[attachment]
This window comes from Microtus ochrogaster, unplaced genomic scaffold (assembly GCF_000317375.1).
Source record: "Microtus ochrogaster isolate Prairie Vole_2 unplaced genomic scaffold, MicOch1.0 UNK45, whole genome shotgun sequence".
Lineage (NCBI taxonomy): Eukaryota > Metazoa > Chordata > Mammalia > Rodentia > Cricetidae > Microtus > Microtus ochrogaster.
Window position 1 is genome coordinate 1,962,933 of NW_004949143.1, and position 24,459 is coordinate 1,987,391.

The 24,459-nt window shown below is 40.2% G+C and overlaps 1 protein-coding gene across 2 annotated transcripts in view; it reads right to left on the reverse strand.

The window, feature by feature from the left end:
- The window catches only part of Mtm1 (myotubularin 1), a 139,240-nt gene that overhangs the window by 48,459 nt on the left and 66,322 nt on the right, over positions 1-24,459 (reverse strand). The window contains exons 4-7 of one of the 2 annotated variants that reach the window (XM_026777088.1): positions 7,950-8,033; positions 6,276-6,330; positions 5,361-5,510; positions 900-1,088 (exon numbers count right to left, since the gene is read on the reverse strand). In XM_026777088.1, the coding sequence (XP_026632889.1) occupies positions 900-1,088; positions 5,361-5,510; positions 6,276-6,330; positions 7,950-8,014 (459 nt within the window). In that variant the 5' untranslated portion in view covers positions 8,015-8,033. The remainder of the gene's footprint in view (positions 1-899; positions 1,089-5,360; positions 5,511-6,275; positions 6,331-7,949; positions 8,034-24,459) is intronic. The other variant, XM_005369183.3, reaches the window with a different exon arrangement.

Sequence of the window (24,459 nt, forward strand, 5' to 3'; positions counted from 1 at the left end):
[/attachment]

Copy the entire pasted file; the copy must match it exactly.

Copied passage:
This window comes from Microtus ochrogaster, unplaced genomic scaffold (assembly GCF_000317375.1).
Source record: "Microtus ochrogaster isolate Prairie Vole_2 unplaced genomic scaffold, MicOch1.0 UNK45, whole genome shotgun sequence".
Lineage (NCBI taxonomy): Eukaryota > Metazoa > Chordata > Mammalia > Rodentia > Cricetidae > Microtus > Microtus ochrogaster.
Window position 1 is genome coordinate 1,962,933 of NW_004949143.1, and position 24,459 is coordinate 1,987,391.

The 24,459-nt window shown below is 40.2% G+C and overlaps 1 protein-coding gene across 2 annotated transcripts in view; it reads right to left on the reverse strand.

The window, feature by feature from the left end:
- The window catches only part of Mtm1 (myotubularin 1), a 139,240-nt gene that overhangs the window by 48,459 nt on the left and 66,322 nt on the right, over positions 1-24,459 (reverse strand). The window contains exons 4-7 of one of the 2 annotated variants that reach the window (XM_026777088.1): positions 7,950-8,033; positions 6,276-6,330; positions 5,361-5,510; positions 900-1,088 (exon numbers count right to left, since the gene is read on the reverse strand). In XM_026777088.1, the coding sequence (XP_026632889.1) occupies positions 900-1,088; positions 5,361-5,510; positions 6,276-6,330; positions 7,950-8,014 (459 nt within the window). In that variant the 5' untranslated portion in view covers positions 8,015-8,033. The remainder of the gene's footprint in view (positions 1-899; positions 1,089-5,360; positions 5,511-6,275; positions 6,331-7,949; positions 8,034-24,459) is intronic. The other variant, XM_005369183.3, reaches the window with a different exon arrangement.

Sequence of the window (24,459 nt, forward strand, 5' to 3'; positions counted from 1 at the left end):